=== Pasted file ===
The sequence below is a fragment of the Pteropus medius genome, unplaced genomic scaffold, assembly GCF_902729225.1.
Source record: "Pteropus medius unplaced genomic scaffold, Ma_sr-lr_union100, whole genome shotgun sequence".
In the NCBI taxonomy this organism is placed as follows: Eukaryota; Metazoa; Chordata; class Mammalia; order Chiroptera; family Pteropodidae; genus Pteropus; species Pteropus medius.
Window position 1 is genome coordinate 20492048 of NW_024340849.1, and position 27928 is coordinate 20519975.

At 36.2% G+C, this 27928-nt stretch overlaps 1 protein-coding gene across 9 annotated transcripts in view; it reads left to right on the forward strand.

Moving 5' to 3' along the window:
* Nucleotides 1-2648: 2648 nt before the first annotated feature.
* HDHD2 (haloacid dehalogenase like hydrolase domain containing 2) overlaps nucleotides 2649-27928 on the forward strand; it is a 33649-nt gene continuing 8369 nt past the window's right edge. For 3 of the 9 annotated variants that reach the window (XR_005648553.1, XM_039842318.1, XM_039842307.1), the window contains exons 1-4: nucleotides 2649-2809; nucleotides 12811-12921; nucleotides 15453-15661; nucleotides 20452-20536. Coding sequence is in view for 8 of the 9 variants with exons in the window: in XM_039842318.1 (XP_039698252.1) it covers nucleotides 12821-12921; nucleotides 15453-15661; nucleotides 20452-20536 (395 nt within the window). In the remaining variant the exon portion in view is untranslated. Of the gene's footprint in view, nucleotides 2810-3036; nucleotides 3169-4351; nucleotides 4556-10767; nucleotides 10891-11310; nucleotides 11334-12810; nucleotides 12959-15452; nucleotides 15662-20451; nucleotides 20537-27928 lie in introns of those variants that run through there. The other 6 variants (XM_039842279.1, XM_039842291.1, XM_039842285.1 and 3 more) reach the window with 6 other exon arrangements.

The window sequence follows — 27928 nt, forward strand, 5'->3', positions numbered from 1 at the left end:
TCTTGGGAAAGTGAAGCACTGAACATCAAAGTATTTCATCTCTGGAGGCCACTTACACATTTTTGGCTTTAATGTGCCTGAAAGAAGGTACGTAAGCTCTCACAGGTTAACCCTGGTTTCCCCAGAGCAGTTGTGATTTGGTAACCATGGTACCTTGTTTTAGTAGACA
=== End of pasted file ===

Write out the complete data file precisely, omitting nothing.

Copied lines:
The sequence below is a fragment of the Pteropus medius genome, unplaced genomic scaffold, assembly GCF_902729225.1.
Source record: "Pteropus medius unplaced genomic scaffold, Ma_sr-lr_union100, whole genome shotgun sequence".
In the NCBI taxonomy this organism is placed as follows: Eukaryota; Metazoa; Chordata; class Mammalia; order Chiroptera; family Pteropodidae; genus Pteropus; species Pteropus medius.
Window position 1 is genome coordinate 20492048 of NW_024340849.1, and position 27928 is coordinate 20519975.

At 36.2% G+C, this 27928-nt stretch overlaps 1 protein-coding gene across 9 annotated transcripts in view; it reads left to right on the forward strand.

Moving 5' to 3' along the window:
* Nucleotides 1-2648: 2648 nt before the first annotated feature.
* HDHD2 (haloacid dehalogenase like hydrolase domain containing 2) overlaps nucleotides 2649-27928 on the forward strand; it is a 33649-nt gene continuing 8369 nt past the window's right edge. For 3 of the 9 annotated variants that reach the window (XR_005648553.1, XM_039842318.1, XM_039842307.1), the window contains exons 1-4: nucleotides 2649-2809; nucleotides 12811-12921; nucleotides 15453-15661; nucleotides 20452-20536. Coding sequence is in view for 8 of the 9 variants with exons in the window: in XM_039842318.1 (XP_039698252.1) it covers nucleotides 12821-12921; nucleotides 15453-15661; nucleotides 20452-20536 (395 nt within the window). In the remaining variant the exon portion in view is untranslated. Of the gene's footprint in view, nucleotides 2810-3036; nucleotides 3169-4351; nucleotides 4556-10767; nucleotides 10891-11310; nucleotides 11334-12810; nucleotides 12959-15452; nucleotides 15662-20451; nucleotides 20537-27928 lie in introns of those variants that run through there. The other 6 variants (XM_039842279.1, XM_039842291.1, XM_039842285.1 and 3 more) reach the window with 6 other exon arrangements.

The window sequence follows — 27928 nt, forward strand, 5'->3', positions numbered from 1 at the left end:
TCTTGGGAAAGTGAAGCACTGAACATCAAAGTATTTCATCTCTGGAGGCCACTTACACATTTTTGGCTTTAATGTGCCTGAAAGAAGGTACGTAAGCTCTCACAGGTTAACCCTGGTTTCCCCAGAGCAGTTGTGATTTGGTAACCATGGTACCTTGTTTTAGTAGACA